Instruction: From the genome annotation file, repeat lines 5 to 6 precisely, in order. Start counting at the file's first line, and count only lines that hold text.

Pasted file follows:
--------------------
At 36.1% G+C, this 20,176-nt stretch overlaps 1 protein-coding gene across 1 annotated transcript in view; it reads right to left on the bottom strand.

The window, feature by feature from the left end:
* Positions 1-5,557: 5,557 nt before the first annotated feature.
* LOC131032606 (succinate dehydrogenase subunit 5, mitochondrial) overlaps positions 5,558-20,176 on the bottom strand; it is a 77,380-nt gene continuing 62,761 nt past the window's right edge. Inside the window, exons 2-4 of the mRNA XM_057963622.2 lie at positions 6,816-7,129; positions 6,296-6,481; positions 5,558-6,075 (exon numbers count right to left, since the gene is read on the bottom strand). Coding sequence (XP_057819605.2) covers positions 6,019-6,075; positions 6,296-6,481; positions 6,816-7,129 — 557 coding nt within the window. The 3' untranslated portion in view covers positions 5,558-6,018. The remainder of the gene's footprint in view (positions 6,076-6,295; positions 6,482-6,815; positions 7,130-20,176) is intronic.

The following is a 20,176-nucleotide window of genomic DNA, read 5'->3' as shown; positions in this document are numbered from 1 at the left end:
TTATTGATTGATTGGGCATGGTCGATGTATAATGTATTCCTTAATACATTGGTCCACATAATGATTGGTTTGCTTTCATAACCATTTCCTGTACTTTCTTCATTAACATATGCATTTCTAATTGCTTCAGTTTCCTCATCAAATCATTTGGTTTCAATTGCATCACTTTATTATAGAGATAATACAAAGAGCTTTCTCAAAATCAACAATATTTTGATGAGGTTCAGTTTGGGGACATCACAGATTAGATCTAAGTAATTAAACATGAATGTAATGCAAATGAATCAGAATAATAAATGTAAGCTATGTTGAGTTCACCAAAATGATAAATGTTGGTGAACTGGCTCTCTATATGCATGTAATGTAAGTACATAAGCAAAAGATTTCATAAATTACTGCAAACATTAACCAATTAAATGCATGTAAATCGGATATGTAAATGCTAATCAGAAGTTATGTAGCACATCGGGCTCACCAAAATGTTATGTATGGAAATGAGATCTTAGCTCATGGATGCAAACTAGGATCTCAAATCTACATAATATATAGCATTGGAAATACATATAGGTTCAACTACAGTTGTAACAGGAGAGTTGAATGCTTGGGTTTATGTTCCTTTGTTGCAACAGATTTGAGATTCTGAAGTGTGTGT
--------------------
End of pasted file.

The following is a 20,176-nucleotide window of genomic DNA, read 5'->3' as shown; positions in this document are numbered from 1 at the left end:
TTATTGATTGATTGGGCATGGTCGATGTATAATGTATTCCTTAATACATTGGTCCACATAATGATTGGTTTGCTTTCATAACCATTTCCTGTACTTTCTTCATTAACATATGCATTTCTAATTGCTTCAGTTTCCTCATCAAATCATTTGGTTTCAATTGCATCACTTTATTATAGAGATAATACAAAGAGCTTTCTCAAAATCAACAATATTTTGATGAGGTTCAGTTTGGGGACATCACAGATTAGATCTAAGTAATTAAACATGAATGTAATGCAAATGAATCAGAATAATAAATGTAAGCTATGTTGAGTTCACCAAAATGATAAATGTTGGTGAACTGGCTCTCTATATGCATGTAATGTAAGTACATAAGCAAAAGATTTCATAAATTACTGCAAACATTAACCAATTAAATGCATGTAAATCGGATATGTAAATGCTAATCAGAAGTTATGTAGCACATCGGGCTCACCAAAATGTTATGTATGGAAATGAGATCTTAGCTCATGGATGCAAACTAGGATCTCAAATCTACATAATATATAGCATTGGAAATACATATAGGTTCAACTACAGTTGTAACAGGAGAGTTGAATGCTTGGGTTTATGTTCCTTTGTTGCAACAGATTTGAGATTCTGAAGTGTGTGT